Robert Henryson Quotes
“Lovers beware and take good heed to whom
You give your love, for whom you suffer pain.
I tell you there are few enough among them
To be trusted to give true love back again.
Make proof, your effort will be proved in vain.
Therefore I urge you, take them as you find,
For their constancy's like weathercocks in wind.”
- Born: Scotland.
- Description: Robert Henryson (1425 - 1506) was a Scottish poet who worked as a schoolmaster in the Royal Burgh of Dunfermline after studying church law at Glasgow University. His most popular works were his Scots versions of Aesop's Fables.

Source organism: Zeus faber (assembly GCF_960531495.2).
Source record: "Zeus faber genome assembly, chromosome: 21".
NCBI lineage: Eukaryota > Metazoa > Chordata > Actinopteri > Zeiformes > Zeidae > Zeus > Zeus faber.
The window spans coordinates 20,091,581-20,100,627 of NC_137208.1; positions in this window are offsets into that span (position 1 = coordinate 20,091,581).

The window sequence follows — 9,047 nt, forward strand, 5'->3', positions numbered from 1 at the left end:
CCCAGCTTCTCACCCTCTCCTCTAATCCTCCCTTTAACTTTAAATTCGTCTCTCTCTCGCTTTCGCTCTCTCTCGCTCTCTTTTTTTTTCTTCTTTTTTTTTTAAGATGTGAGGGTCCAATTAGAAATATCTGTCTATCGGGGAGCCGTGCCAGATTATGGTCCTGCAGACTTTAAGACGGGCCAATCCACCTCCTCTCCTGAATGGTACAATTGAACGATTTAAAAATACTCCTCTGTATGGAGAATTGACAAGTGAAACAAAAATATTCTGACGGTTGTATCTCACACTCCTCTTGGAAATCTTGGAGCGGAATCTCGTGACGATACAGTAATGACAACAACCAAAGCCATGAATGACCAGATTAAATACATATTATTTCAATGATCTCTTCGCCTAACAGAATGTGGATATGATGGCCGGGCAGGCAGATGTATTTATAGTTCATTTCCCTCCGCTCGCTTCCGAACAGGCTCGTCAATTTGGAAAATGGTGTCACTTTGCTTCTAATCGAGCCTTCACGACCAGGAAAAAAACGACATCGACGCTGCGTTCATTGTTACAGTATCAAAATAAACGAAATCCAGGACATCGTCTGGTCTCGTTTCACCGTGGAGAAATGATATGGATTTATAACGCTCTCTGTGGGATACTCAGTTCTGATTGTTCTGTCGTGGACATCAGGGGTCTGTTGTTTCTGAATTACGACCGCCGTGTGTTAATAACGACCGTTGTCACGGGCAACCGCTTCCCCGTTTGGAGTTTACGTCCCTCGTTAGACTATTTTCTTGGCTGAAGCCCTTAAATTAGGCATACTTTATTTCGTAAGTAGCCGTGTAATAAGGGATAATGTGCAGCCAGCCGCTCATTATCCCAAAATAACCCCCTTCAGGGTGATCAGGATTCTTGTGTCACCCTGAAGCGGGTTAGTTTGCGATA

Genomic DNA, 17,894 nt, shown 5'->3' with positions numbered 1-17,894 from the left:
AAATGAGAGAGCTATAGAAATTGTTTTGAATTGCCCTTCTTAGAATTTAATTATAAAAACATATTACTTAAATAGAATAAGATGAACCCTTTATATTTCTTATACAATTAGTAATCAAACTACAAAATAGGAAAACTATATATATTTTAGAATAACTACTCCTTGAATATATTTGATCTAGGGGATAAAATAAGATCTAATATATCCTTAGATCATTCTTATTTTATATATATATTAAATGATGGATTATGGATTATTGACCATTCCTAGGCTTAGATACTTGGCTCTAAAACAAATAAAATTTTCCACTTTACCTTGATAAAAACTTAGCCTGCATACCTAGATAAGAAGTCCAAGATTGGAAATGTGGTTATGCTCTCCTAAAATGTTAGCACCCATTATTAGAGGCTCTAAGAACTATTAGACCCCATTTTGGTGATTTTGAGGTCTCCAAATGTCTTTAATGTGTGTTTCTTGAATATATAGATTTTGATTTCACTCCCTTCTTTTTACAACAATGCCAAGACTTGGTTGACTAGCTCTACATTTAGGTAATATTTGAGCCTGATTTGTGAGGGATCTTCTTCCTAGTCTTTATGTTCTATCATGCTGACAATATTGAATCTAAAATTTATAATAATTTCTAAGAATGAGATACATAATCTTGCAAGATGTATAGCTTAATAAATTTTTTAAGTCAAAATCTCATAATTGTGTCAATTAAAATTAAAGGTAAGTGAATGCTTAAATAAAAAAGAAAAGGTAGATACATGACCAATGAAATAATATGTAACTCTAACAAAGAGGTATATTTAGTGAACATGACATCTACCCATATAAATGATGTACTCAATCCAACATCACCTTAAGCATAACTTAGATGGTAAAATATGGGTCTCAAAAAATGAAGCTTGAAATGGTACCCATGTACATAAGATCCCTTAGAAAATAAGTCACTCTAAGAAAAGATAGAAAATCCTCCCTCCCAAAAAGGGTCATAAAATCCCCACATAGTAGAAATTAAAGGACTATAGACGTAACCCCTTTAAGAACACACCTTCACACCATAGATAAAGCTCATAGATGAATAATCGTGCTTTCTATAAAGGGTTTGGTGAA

Counted among the Scots Makars, he was a distinctive voice in the Northern Renaissance at a time when culture was on a cusp between medieval and renaissance sensibilities.
Henryson's writing consists mainly of narrative works highly inventive in their development of story-telling techniques. He generally achieved a canny balance of humour and high seriousness which is often multi-layered in its effects. This is especially so in his Morall Fabillis, in which he expresses a consistent but complex world view that seems standard, on the surface, vis a vis the major ruling power of the church, while containing critical and questioning elements. This range is further extended in his Testament of Cresseid with its more tragic vision. Overall, his themes and tone convey an attractive impression of humanity and compassionate intellect. He was a subtle rhetorician and remains to this day one of the finest in the Scots language.